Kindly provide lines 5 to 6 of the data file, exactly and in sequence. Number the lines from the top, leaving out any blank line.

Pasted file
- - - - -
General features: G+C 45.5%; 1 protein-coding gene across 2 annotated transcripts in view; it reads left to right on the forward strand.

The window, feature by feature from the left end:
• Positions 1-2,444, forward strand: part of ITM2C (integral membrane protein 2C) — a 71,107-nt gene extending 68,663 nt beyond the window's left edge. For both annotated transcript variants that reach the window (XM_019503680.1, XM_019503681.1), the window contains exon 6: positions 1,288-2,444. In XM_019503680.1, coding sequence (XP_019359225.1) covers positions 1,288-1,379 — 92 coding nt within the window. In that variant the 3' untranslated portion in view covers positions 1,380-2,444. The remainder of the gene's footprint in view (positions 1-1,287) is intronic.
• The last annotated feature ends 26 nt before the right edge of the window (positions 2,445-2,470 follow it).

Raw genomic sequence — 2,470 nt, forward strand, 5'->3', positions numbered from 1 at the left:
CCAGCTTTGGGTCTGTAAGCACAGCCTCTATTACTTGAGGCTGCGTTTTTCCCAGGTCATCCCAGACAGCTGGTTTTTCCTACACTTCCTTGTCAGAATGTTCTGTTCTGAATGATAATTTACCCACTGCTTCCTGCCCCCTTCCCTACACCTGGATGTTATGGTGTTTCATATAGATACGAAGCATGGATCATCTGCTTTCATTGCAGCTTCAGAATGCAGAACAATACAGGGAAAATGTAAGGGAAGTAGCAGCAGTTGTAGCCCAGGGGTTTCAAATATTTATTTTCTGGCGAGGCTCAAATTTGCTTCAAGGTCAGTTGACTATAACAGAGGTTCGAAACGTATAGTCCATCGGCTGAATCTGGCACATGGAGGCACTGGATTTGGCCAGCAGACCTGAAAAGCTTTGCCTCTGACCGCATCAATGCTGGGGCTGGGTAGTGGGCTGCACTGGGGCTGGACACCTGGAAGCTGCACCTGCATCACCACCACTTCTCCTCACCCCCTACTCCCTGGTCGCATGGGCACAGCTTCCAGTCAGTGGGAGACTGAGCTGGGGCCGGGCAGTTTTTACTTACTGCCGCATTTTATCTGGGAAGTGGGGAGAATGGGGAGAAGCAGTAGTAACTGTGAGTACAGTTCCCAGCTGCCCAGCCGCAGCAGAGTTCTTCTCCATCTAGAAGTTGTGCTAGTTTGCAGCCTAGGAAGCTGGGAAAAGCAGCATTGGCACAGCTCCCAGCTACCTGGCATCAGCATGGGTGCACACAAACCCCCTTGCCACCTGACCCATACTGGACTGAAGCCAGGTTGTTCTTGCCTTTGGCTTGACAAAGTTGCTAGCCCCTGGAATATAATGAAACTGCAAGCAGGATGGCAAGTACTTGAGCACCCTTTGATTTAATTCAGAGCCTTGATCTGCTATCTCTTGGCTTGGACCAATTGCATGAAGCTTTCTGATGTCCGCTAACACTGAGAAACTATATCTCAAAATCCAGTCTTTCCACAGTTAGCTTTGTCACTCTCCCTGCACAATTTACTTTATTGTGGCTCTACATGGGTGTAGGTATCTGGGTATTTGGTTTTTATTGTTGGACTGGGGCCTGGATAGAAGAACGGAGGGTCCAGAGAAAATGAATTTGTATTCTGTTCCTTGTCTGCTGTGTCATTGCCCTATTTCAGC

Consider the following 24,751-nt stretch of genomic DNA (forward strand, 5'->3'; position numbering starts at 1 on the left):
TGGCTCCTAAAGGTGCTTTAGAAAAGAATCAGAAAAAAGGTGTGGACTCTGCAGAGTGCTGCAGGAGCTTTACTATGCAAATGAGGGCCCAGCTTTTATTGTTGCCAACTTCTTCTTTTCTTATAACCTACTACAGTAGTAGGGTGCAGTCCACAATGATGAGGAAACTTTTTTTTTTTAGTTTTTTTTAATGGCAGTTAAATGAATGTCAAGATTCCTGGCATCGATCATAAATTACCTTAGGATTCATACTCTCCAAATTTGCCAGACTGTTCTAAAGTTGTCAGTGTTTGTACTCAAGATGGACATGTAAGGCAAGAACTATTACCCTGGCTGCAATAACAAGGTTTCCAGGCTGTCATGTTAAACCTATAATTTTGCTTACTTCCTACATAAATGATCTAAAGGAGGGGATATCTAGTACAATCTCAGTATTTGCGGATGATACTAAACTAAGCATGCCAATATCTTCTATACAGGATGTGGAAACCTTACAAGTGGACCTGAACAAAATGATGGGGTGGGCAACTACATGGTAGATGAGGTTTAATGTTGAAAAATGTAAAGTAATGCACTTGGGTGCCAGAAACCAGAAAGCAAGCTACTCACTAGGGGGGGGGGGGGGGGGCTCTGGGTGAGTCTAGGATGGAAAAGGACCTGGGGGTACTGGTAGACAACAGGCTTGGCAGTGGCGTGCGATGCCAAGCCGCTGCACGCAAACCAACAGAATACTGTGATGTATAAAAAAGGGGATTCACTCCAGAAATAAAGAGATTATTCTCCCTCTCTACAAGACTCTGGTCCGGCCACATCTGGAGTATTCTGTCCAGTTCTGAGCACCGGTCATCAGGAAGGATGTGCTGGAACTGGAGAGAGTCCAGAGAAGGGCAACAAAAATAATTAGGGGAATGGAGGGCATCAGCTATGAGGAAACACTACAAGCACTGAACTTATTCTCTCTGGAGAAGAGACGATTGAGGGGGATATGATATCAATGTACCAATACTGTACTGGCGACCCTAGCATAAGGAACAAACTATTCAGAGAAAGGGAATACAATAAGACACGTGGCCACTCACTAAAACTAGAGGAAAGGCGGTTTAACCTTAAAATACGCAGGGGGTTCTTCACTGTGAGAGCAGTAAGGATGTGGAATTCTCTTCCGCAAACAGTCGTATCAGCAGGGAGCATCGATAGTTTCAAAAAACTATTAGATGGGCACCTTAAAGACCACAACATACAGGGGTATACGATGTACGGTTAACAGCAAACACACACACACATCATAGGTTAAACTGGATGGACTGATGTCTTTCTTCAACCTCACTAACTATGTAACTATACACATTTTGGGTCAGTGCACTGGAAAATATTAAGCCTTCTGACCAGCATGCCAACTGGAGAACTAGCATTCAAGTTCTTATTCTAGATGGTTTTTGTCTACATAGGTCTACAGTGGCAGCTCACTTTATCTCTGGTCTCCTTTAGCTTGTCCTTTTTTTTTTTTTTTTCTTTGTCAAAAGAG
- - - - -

Raw genomic sequence — 2,470 nt, forward strand, 5'->3', positions numbered from 1 at the left:
CCAGCTTTGGGTCTGTAAGCACAGCCTCTATTACTTGAGGCTGCGTTTTTCCCAGGTCATCCCAGACAGCTGGTTTTTCCTACACTTCCTTGTCAGAATGTTCTGTTCTGAATGATAATTTACCCACTGCTTCCTGCCCCCTTCCCTACACCTGGATGTTATGGTGTTTCATATAGATACGAAGCATGGATCATCTGCTTTCATTGCAGCTTCAGAATGCAGAACAATACAGGGAAAATGTAAGGGAAGTAGCAGCAGTTGTAGCCCAGGGGTTTCAAATATTTATTTTCTGGCGAGGCTCAAATTTGCTTCAAGGTCAGTTGACTATAACAGAGGTTCGAAACGTATAGTCCATCGGCTGAATCTGGCACATGGAGGCACTGGATTTGGCCAGCAGACCTGAAAAGCTTTGCCTCTGACCGCATCAATGCTGGGGCTGGGTAGTGGGCTGCACTGGGGCTGGACACCTGGAAGCTGCACCTGCATCACCACCACTTCTCCTCACCCCCTACTCCCTGGTCGCATGGGCACAGCTTCCAGTCAGTGGGAGACTGAGCTGGGGCCGGGCAGTTTTTACTTACTGCCGCATTTTATCTGGGAAGTGGGGAGAATGGGGAGAAGCAGTAGTAACTGTGAGTACAGTTCCCAGCTGCCCAGCCGCAGCAGAGTTCTTCTCCATCTAGAAGTTGTGCTAGTTTGCAGCCTAGGAAGCTGGGAAAAGCAGCATTGGCACAGCTCCCAGCTACCTGGCATCAGCATGGGTGCACACAAACCCCCTTGCCACCTGACCCATACTGGACTGAAGCCAGGTTGTTCTTGCCTTTGGCTTGACAAAGTTGCTAGCCCCTGGAATATAATGAAACTGCAAGCAGGATGGCAAGTACTTGAGCACCCTTTGATTTAATTCAGAGCCTTGATCTGCTATCTCTTGGCTTGGACCAATTGCATGAAGCTTTCTGATGTCCGCTAACACTGAGAAACTATATCTCAAAATCCAGTCTTTCCACAGTTAGCTTTGTCACTCTCCCTGCACAATTTACTTTATTGTGGCTCTACATGGGTGTAGGTATCTGGGTATTTGGTTTTTATTGTTGGACTGGGGCCTGGATAGAAGAACGGAGGGTCCAGAGAAAATGAATTTGTATTCTGTTCCTTGTCTGCTGTGTCATTGCCCTATTTCAGC